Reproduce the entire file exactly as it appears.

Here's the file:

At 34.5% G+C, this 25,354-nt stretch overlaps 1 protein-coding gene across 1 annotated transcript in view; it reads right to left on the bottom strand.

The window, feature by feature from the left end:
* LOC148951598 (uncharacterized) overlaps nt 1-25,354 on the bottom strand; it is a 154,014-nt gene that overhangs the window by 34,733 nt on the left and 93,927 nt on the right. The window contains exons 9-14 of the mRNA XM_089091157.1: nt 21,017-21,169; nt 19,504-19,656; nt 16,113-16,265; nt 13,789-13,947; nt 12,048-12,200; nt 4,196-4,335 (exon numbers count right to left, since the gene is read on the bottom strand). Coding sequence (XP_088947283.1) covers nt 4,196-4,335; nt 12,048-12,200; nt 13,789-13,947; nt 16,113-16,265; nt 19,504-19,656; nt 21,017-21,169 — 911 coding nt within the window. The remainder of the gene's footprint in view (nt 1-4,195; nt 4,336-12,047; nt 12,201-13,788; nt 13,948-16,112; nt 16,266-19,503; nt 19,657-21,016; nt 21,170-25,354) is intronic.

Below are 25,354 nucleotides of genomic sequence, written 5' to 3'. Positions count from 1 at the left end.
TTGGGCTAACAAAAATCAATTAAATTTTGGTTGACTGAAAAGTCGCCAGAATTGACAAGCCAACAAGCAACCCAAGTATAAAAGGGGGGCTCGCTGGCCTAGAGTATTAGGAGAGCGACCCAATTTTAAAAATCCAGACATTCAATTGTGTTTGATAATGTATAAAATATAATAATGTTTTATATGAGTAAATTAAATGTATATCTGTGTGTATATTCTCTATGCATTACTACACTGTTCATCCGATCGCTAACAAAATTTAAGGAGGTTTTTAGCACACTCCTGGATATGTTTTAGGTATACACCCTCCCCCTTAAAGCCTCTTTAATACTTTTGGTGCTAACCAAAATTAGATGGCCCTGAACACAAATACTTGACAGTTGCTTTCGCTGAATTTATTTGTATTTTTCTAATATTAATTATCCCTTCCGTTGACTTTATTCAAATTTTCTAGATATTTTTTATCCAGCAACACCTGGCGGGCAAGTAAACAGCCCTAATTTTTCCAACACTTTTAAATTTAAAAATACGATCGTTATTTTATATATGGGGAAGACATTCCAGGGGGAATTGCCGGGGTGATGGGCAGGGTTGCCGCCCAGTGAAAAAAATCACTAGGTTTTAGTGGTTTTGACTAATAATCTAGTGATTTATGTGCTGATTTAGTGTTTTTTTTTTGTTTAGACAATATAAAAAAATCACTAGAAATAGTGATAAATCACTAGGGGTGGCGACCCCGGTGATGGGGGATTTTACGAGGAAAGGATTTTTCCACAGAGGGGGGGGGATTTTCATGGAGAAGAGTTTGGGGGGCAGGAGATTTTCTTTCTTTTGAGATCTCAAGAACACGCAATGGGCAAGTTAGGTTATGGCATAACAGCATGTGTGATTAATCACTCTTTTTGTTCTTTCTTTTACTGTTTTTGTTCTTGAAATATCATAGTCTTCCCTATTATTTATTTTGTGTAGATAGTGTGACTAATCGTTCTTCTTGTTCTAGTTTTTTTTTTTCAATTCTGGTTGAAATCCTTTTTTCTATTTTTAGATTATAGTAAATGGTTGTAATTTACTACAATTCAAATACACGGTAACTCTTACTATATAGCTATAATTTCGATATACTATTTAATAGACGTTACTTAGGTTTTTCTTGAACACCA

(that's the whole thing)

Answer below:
At 34.5% G+C, this 25,354-nt stretch overlaps 1 protein-coding gene across 1 annotated transcript in view; it reads right to left on the bottom strand.

The window, feature by feature from the left end:
* LOC148951598 (uncharacterized) overlaps nt 1-25,354 on the bottom strand; it is a 154,014-nt gene that overhangs the window by 34,733 nt on the left and 93,927 nt on the right. The window contains exons 9-14 of the mRNA XM_089091157.1: nt 21,017-21,169; nt 19,504-19,656; nt 16,113-16,265; nt 13,789-13,947; nt 12,048-12,200; nt 4,196-4,335 (exon numbers count right to left, since the gene is read on the bottom strand). Coding sequence (XP_088947283.1) covers nt 4,196-4,335; nt 12,048-12,200; nt 13,789-13,947; nt 16,113-16,265; nt 19,504-19,656; nt 21,017-21,169 — 911 coding nt within the window. The remainder of the gene's footprint in view (nt 1-4,195; nt 4,336-12,047; nt 12,201-13,788; nt 13,948-16,112; nt 16,266-19,503; nt 19,657-21,016; nt 21,170-25,354) is intronic.

Below are 25,354 nucleotides of genomic sequence, written 5' to 3'. Positions count from 1 at the left end.
TTGGGCTAACAAAAATCAATTAAATTTTGGTTGACTGAAAAGTCGCCAGAATTGACAAGCCAACAAGCAACCCAAGTATAAAAGGGGGGCTCGCTGGCCTAGAGTATTAGGAGAGCGACCCAATTTTAAAAATCCAGACATTCAATTGTGTTTGATAATGTATAAAATATAATAATGTTTTATATGAGTAAATTAAATGTATATCTGTGTGTATATTCTCTATGCATTACTACACTGTTCATCCGATCGCTAACAAAATTTAAGGAGGTTTTTAGCACACTCCTGGATATGTTTTAGGTATACACCCTCCCCCTTAAAGCCTCTTTAATACTTTTGGTGCTAACCAAAATTAGATGGCCCTGAACACAAATACTTGACAGTTGCTTTCGCTGAATTTATTTGTATTTTTCTAATATTAATTATCCCTTCCGTTGACTTTATTCAAATTTTCTAGATATTTTTTATCCAGCAACACCTGGCGGGCAAGTAAACAGCCCTAATTTTTCCAACACTTTTAAATTTAAAAATACGATCGTTATTTTATATATGGGGAAGACATTCCAGGGGGAATTGCCGGGGTGATGGGCAGGGTTGCCGCCCAGTGAAAAAAATCACTAGGTTTTAGTGGTTTTGACTAATAATCTAGTGATTTATGTGCTGATTTAGTGTTTTTTTTTTGTTTAGACAATATAAAAAAATCACTAGAAATAGTGATAAATCACTAGGGGTGGCGACCCCGGTGATGGGGGATTTTACGAGGAAAGGATTTTTCCACAGAGGGGGGGGGATTTTCATGGAGAAGAGTTTGGGGGGCAGGAGATTTTCTTTCTTTTGAGATCTCAAGAACACGCAATGGGCAAGTTAGGTTATGGCATAACAGCATGTGTGATTAATCACTCTTTTTGTTCTTTCTTTTACTGTTTTTGTTCTTGAAATATCATAGTCTTCCCTATTATTTATTTTGTGTAGATAGTGTGACTAATCGTTCTTCTTGTTCTAGTTTTTTTTTTTCAATTCTGGTTGAAATCCTTTTTTCTATTTTTAGATTATAGTAAATGGTTGTAATTTACTACAATTCAAATACACGGTAACTCTTACTATATAGCTATAATTTCGATATACTATTTAATAGACGTTACTTAGGTTTTTCTTGAACACCA